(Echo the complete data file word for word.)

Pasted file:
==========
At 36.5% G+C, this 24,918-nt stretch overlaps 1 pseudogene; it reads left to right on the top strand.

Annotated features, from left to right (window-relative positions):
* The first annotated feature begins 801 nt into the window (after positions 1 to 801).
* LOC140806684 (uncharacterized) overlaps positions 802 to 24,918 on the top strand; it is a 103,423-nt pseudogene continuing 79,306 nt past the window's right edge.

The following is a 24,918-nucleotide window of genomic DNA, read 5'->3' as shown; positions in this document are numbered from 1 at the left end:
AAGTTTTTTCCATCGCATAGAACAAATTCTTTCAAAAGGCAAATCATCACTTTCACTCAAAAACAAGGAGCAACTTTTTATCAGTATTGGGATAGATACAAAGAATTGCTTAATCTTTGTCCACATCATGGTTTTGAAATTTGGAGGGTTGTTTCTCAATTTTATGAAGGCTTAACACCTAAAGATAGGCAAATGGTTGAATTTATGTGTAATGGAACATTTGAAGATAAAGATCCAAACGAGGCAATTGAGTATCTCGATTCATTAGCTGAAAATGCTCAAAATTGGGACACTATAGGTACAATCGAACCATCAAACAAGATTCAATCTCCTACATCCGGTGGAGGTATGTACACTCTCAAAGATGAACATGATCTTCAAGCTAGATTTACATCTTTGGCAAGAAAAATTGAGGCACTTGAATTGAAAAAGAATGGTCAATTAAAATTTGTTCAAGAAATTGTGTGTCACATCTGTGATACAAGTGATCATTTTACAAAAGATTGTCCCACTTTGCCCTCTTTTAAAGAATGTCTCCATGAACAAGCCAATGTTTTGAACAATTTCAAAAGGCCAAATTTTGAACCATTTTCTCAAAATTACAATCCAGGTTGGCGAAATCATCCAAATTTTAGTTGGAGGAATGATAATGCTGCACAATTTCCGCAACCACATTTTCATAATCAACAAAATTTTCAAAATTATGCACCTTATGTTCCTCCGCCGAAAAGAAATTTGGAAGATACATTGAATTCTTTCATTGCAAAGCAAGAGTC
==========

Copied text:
At 36.5% G+C, this 24,918-nt stretch overlaps 1 pseudogene; it reads left to right on the top strand.

Annotated features, from left to right (window-relative positions):
* The first annotated feature begins 801 nt into the window (after positions 1 to 801).
* LOC140806684 (uncharacterized) overlaps positions 802 to 24,918 on the top strand; it is a 103,423-nt pseudogene continuing 79,306 nt past the window's right edge.

The following is a 24,918-nucleotide window of genomic DNA, read 5'->3' as shown; positions in this document are numbered from 1 at the left end:
AAGTTTTTTCCATCGCATAGAACAAATTCTTTCAAAAGGCAAATCATCACTTTCACTCAAAAACAAGGAGCAACTTTTTATCAGTATTGGGATAGATACAAAGAATTGCTTAATCTTTGTCCACATCATGGTTTTGAAATTTGGAGGGTTGTTTCTCAATTTTATGAAGGCTTAACACCTAAAGATAGGCAAATGGTTGAATTTATGTGTAATGGAACATTTGAAGATAAAGATCCAAACGAGGCAATTGAGTATCTCGATTCATTAGCTGAAAATGCTCAAAATTGGGACACTATAGGTACAATCGAACCATCAAACAAGATTCAATCTCCTACATCCGGTGGAGGTATGTACACTCTCAAAGATGAACATGATCTTCAAGCTAGATTTACATCTTTGGCAAGAAAAATTGAGGCACTTGAATTGAAAAAGAATGGTCAATTAAAATTTGTTCAAGAAATTGTGTGTCACATCTGTGATACAAGTGATCATTTTACAAAAGATTGTCCCACTTTGCCCTCTTTTAAAGAATGTCTCCATGAACAAGCCAATGTTTTGAACAATTTCAAAAGGCCAAATTTTGAACCATTTTCTCAAAATTACAATCCAGGTTGGCGAAATCATCCAAATTTTAGTTGGAGGAATGATAATGCTGCACAATTTCCGCAACCACATTTTCATAATCAACAAAATTTTCAAAATTATGCACCTTATGTTCCTCCGCCGAAAAGAAATTTGGAAGATACATTGAATTCTTTCATTGCAAAGCAAGAGTC